Albania Medieval and Modern History Part I

By | December 15, 2021

After the definitive subdivision of the Roman Empire into eastern and western parts, the region now called Albania and then, instead, divided into Praevalitana (between the mouths of Cattaro and the Shkumbî) and Epirus nova, up to the south of the Gulf of Valona, ​​it passed under the control of Byzantium, while Dalmatia, from the mouth of Cattaro upwards, remained in the West. But if nominally the region fell within the orbit of the Byzantine government, in fact it remained, over the centuries, divided into small local lordships, or united with the Serbian and Bulgarian states that arose within the Byzantine Empire itself, or aggregated to the Venetian dominions and those of the Angevins of Naples. Since, through it, on one side the Balkan states were trying to reach the Adriatic; on the other hand, Venice and the kings of Naples tended to maintain possession of the eastern coast of the Adriatic and the channel of Otranto, necessary for reasons of trade with the East and for military reasons of defense. During the sec. V, the Goths predominate over Albania: in 493 we find a Gothic king, Ostrojla, who proclaims himself king of Prevalitana. Reconquered in 535 by Justinian and thus reunited, in fact, with the Byzantine Empire, the regions that are today Albanian were soon again submerged by other waves of barbarian peoples. There was a subsequent inflow and outflow of Hungarians, Bulgarians, Avars; but most dangerous of all were the Slavic raids. Already at the end of the sixth century, the Slav Rutomir, known for persecuting Christians, ruled over the Prevalitana. The dominion of his family was truncated in 619 by an invasion of Avari; but the Slavic pressure made itself felt much more dangerously a little later, when, in 636, the Serbs were called to the Mid-Danubian regions by the emperor Heraclius himself, who wanted to oppose them to the Avars. Then several Serbian principalities were formed, nominally subjected to the Byzantium empire, in reality almost independent: important, those of Zalhum, Travunija, Konavlie and Dioklitija (today’s Montenegro, lower Herzegovina, Dalmatia), while other minor settlements took place in Prevalitana. The Byzantine dominion over Albania therefore remained limited to the coasts, divided into two parts: the Epirot and southern Albanian, included in the thema of Nikopolis; the central-northern Albanian one, from Valona to Cattaro, included in the Dyrrachion thema. But, after other events, a broader state formation had to absorb the smaller units: the Bulgarian Tsar Simeon the Great secured, in 917, the definitive possession of all central-southern Albania, with the exception of the coasts that remained in Byzantium . And first under the properly Bulgarian kingdom, then under the Macedonian or “Western Bulgarian” one (S. Gopčević, Geschichte von Montenegro u. Albanien, Gotha 1914, p. 15), Albania remained until 1019, to return later still directly dependent on Byzantium. For Albania 2019, please check philosophynearby.com.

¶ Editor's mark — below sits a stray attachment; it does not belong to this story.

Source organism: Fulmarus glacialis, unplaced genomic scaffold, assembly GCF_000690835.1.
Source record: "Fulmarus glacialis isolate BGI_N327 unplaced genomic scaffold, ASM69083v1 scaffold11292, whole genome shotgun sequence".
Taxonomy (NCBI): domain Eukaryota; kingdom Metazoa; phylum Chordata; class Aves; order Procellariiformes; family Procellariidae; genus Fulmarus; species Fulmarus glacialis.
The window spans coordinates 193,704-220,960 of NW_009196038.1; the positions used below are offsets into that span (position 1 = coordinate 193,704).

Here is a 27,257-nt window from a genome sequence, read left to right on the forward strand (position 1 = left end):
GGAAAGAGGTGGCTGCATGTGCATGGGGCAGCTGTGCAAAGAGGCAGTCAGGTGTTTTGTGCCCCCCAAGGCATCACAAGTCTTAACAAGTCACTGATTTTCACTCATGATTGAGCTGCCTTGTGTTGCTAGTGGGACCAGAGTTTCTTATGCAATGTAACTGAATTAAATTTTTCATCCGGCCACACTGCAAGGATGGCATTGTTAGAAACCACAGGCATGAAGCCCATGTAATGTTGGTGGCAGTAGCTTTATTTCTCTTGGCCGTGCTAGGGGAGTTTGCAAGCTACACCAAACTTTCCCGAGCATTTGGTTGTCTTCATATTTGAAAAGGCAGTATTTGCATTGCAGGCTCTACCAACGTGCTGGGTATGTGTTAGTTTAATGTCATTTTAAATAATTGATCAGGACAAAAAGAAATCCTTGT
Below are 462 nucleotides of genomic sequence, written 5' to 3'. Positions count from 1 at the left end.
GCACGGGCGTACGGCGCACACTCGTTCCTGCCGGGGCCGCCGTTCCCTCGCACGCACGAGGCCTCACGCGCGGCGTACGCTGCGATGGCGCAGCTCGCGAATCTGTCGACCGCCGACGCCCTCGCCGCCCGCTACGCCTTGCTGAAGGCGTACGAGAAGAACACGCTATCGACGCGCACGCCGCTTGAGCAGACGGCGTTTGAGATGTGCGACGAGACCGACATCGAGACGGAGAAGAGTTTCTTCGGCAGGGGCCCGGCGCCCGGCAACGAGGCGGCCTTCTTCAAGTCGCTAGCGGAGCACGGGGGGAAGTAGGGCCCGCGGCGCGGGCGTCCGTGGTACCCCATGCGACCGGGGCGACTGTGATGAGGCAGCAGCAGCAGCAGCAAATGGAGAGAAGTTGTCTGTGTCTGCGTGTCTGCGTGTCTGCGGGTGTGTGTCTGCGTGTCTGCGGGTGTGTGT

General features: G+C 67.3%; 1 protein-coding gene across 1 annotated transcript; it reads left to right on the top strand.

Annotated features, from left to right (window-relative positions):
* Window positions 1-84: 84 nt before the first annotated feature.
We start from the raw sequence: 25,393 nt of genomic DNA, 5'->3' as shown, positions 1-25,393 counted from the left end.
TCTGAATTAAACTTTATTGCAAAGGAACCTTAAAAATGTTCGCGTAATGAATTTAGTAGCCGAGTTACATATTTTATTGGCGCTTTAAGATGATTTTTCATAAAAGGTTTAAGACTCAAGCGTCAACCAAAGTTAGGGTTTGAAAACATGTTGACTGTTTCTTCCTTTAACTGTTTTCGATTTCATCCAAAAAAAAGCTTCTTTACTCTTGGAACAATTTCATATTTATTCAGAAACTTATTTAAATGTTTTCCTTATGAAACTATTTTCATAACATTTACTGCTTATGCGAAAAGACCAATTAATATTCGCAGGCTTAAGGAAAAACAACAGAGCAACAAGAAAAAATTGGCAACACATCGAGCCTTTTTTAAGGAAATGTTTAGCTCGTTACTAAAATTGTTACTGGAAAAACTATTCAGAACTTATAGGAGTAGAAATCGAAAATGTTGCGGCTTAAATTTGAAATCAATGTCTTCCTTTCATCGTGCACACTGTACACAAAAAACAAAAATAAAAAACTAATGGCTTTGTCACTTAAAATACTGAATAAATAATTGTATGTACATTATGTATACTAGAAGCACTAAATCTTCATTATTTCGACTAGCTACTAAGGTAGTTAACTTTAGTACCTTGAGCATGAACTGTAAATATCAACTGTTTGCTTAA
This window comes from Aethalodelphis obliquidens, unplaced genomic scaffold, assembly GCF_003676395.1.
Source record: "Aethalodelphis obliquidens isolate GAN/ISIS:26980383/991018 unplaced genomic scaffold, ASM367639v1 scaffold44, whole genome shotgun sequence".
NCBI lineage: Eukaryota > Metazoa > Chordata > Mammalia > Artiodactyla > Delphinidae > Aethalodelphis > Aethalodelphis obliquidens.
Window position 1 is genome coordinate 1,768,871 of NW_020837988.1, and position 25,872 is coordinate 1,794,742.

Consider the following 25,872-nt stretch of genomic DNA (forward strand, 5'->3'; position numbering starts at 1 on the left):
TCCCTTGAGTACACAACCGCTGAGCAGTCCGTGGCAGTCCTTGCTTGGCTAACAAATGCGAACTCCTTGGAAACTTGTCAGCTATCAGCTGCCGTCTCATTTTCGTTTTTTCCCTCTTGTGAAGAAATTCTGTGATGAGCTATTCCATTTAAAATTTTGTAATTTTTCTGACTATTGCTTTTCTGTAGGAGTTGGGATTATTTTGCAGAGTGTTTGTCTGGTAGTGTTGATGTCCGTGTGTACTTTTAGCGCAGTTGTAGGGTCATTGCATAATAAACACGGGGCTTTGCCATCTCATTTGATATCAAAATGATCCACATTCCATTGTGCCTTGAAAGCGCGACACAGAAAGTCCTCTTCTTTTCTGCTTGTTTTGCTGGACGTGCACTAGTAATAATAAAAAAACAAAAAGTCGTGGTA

The sec. XI was to mark a decisive moment in Albanian history. The very name of Albania was used by Byzantine writers, and also known in the West from this age. But above all, the rapprochement between the region and the West was important. Because, if on the one hand the Tuscan tribes of southern Albania adhered to the Eastern schism, on the other hand they were regaining ties with Western Europe, and precisely with Italy. Commercial relations with the maritime republics of Venice and Amalfi intensified: the Amalfitans came to found their own small lordship in Durres, and the Venetians to establish municipalities in Scutari and Alessio. And, on the other hand, the Normans advanced, who, having secured their dominion in Southern Italy, intervened in Albania by virtue of the close family ties between Roberto Guiscardo and the emperor Michele Duca. Guiscardo’s dominion then extended to Kastoria, Giannina and Skoplje (v.roberto il Guiscardo). But, against him, Alessio Comneno, who had succeeded the Duke on the throne of Byzantium, had recourse to the help of Venice; and Guiscardo, having already lost almost all the Albanian provinces, died of pestilence during the siege of Cefalonia (1085). Manuele Comneno (1143-1180) was also able to reoccupy the city of Durazzo, taken in 1110 by the Serbs. But if Guiscard’s attempt was ultimately unsuccessful, it nevertheless marked the beginning of a political action that continued for centuries: since then, in fact, the kings of Naples, to whatever dynasty they belonged to (Normans, Swabians, Angevins), they continued an Albanian policy which had the effect of making the political, economic and moral ties of Albania with Italy ever stronger and continuous.

If in that period the first links with the land of Albania were established from the south of Italy, from the north, thanks to Venice, a policy of increasingly clear penetration continued to be carried out. According to an Albanian tradition, Venice should have introduced the olive tree in Albania: of course, the Serenissima, also through Ragusa, a large emporium on the eastern coast of the Adriatic and also a center of cultural-moral life (around that diocese the Dalmatian-Montenegrin coast; in 1022 the bishopric of Antivari was aggregated to the archbishopric of Ragusa), worked strongly on Albanian history. The moment in which the influence of the republic of San Marco became more and more directly felt was the beginning of the century. XIII.

Albania Medieval and Modern History Part I